New UCSF Study Intended to Find out What Drives Cancer in Asian Americans

National Cancer Institute awards $12.45 million to lead the first long-term cancer study of diverse U.S. Asian ethnic groups.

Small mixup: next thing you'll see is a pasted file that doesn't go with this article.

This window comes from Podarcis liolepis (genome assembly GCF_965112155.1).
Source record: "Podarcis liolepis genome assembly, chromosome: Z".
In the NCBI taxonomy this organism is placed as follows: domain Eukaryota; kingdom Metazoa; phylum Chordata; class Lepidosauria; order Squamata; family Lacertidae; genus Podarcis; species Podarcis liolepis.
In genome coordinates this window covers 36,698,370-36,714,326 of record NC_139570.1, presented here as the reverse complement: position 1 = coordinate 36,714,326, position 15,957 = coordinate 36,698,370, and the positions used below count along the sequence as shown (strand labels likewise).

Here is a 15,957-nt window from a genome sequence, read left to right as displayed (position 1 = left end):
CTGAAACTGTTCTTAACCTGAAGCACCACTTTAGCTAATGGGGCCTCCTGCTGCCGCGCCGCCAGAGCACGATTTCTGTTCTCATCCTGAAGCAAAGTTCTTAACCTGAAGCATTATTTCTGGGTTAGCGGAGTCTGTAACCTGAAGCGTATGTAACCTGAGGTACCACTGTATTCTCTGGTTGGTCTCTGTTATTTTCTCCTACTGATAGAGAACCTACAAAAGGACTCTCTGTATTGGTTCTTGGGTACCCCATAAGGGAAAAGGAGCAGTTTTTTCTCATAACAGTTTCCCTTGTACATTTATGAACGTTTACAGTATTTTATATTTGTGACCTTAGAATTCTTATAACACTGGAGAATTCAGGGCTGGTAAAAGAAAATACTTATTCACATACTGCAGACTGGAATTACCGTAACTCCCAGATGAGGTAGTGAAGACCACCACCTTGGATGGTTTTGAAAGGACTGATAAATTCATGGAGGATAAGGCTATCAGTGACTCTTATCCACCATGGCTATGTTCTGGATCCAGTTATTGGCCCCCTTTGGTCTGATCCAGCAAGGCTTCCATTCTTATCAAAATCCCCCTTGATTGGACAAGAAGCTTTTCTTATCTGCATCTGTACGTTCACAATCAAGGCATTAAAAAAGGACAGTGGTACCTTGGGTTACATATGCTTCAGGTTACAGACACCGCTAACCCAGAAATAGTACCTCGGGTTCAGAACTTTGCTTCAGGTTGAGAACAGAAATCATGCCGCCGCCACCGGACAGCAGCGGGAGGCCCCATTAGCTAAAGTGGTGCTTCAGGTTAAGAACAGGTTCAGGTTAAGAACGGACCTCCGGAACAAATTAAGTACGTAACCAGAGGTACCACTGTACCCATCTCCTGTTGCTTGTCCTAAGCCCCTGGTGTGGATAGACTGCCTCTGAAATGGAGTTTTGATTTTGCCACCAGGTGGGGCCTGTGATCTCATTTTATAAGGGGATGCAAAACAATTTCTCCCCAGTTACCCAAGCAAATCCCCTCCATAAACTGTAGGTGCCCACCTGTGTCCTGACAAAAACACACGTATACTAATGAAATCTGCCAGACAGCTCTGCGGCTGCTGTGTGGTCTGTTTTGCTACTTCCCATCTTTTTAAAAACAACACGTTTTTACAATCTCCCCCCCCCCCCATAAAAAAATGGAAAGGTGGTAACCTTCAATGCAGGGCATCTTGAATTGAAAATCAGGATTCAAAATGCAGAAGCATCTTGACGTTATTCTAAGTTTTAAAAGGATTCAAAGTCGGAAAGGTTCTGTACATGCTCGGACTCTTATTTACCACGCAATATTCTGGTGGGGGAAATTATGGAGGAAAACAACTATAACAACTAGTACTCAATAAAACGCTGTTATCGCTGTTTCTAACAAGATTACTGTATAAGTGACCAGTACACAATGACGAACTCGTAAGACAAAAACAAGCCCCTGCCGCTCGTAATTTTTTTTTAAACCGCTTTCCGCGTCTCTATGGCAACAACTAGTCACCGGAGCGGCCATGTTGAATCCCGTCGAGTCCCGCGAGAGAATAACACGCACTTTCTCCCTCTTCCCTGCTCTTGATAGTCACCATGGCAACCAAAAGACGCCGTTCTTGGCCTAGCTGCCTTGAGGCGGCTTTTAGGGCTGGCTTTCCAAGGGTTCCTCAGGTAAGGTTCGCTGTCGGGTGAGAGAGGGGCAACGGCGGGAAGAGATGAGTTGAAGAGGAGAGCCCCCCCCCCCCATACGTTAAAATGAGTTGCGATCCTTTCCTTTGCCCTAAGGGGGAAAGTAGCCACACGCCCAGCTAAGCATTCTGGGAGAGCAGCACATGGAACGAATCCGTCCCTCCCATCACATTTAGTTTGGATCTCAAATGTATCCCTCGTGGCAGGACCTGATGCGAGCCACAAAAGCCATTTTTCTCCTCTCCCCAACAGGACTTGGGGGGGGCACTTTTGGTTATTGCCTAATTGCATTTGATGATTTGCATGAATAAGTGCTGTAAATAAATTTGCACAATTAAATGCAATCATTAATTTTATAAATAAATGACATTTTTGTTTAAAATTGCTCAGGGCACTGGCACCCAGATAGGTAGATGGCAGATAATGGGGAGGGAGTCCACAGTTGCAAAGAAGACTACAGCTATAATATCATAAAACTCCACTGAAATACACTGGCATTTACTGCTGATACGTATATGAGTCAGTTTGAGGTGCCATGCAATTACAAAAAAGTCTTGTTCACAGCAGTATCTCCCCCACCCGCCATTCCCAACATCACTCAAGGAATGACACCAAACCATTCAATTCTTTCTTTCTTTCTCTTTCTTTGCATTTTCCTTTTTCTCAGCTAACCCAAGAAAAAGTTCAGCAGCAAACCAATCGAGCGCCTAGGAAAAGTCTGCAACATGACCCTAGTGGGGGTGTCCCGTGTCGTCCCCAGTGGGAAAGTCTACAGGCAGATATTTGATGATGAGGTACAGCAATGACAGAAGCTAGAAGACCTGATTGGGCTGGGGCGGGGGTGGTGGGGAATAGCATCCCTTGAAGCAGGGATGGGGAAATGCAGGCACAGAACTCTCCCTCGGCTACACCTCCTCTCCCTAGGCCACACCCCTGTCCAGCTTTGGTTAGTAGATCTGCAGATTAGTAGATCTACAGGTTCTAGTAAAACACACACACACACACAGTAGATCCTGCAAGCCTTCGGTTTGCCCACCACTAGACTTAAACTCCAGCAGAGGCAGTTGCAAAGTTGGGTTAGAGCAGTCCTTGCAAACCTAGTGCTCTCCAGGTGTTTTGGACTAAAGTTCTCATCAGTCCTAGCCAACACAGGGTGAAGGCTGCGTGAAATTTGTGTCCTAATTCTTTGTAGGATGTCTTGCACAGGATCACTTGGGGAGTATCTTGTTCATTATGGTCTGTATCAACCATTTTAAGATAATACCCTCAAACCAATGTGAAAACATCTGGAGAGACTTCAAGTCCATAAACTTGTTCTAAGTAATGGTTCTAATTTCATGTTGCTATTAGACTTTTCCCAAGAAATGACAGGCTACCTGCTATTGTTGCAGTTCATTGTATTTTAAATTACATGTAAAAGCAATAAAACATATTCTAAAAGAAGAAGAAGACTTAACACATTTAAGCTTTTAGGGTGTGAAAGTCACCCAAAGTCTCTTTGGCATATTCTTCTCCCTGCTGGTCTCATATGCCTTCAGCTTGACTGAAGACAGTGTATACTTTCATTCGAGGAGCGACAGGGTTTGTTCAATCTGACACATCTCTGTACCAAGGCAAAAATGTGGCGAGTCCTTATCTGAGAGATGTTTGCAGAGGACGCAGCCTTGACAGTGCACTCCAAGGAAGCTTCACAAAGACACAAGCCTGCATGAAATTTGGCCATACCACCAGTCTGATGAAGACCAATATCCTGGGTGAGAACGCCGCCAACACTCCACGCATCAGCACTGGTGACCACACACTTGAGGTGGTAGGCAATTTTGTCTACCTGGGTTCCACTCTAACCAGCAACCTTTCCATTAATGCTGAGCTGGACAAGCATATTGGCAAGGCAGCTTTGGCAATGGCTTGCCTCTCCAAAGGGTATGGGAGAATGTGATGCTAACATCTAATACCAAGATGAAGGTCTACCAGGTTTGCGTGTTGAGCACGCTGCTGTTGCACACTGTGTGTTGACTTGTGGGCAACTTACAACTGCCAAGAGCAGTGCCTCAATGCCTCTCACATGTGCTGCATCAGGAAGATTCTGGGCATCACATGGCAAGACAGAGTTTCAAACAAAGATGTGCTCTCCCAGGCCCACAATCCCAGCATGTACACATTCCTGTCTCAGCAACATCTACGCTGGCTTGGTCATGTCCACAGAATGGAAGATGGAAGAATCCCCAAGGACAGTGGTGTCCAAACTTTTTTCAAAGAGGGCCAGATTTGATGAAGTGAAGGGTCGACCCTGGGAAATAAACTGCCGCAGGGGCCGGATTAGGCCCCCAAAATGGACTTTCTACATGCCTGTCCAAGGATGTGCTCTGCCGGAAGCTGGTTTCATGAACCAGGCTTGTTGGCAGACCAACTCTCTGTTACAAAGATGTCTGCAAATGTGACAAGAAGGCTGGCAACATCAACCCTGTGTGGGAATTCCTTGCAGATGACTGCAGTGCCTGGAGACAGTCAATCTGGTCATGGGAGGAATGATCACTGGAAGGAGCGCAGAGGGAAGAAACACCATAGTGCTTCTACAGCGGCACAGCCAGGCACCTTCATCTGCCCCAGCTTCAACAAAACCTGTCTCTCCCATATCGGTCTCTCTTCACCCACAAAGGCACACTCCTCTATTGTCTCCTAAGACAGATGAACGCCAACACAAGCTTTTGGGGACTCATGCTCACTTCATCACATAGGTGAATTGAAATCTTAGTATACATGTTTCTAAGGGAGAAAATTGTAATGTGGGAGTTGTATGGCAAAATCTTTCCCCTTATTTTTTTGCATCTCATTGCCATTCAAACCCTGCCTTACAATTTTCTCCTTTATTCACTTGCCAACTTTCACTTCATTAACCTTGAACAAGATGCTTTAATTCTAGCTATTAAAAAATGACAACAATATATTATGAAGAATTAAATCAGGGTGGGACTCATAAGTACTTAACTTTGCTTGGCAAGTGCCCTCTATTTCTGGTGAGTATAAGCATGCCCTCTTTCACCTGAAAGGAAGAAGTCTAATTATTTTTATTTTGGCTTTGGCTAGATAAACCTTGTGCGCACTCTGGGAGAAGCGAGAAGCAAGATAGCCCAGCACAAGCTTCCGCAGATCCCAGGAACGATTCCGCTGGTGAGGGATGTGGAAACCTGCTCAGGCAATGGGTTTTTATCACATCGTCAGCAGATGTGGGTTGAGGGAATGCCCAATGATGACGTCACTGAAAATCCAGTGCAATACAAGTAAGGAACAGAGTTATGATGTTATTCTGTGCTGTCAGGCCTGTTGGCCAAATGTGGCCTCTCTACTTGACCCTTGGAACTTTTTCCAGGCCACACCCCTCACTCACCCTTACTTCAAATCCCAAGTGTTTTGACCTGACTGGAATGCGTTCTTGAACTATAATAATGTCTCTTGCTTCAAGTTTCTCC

UC San Francisco researchers have received $12.45 million from the National Cancer Institute (NCI) to lead the first long-term study of cancer among Asian Americans, a highly diverse yet understudied group. Despite a growing incidence of cancers that in some cases exceed those of other groups, there has never been a national longitudinal study of cancer in the Asian American community, and there are many open questions. For example, the researchers are seeking to understand why Asian American women who never smoked are susceptible to lung cancer, and why Asian Americans have become the first racial/ethnic group for whom cancer is the leading cause of death. Researchers also plan to study the increasing rates of breast cancer, especially among young Asian American women; and the relatively high rates of nasopharyngeal cancer, a type of head-and-neck cancer, in Chinese Americans; as well as liver cancer in Southeast Asian Americans; gastric cancer in Korean and Japanese Americans; and thyroid cancer in Filipino Americans.

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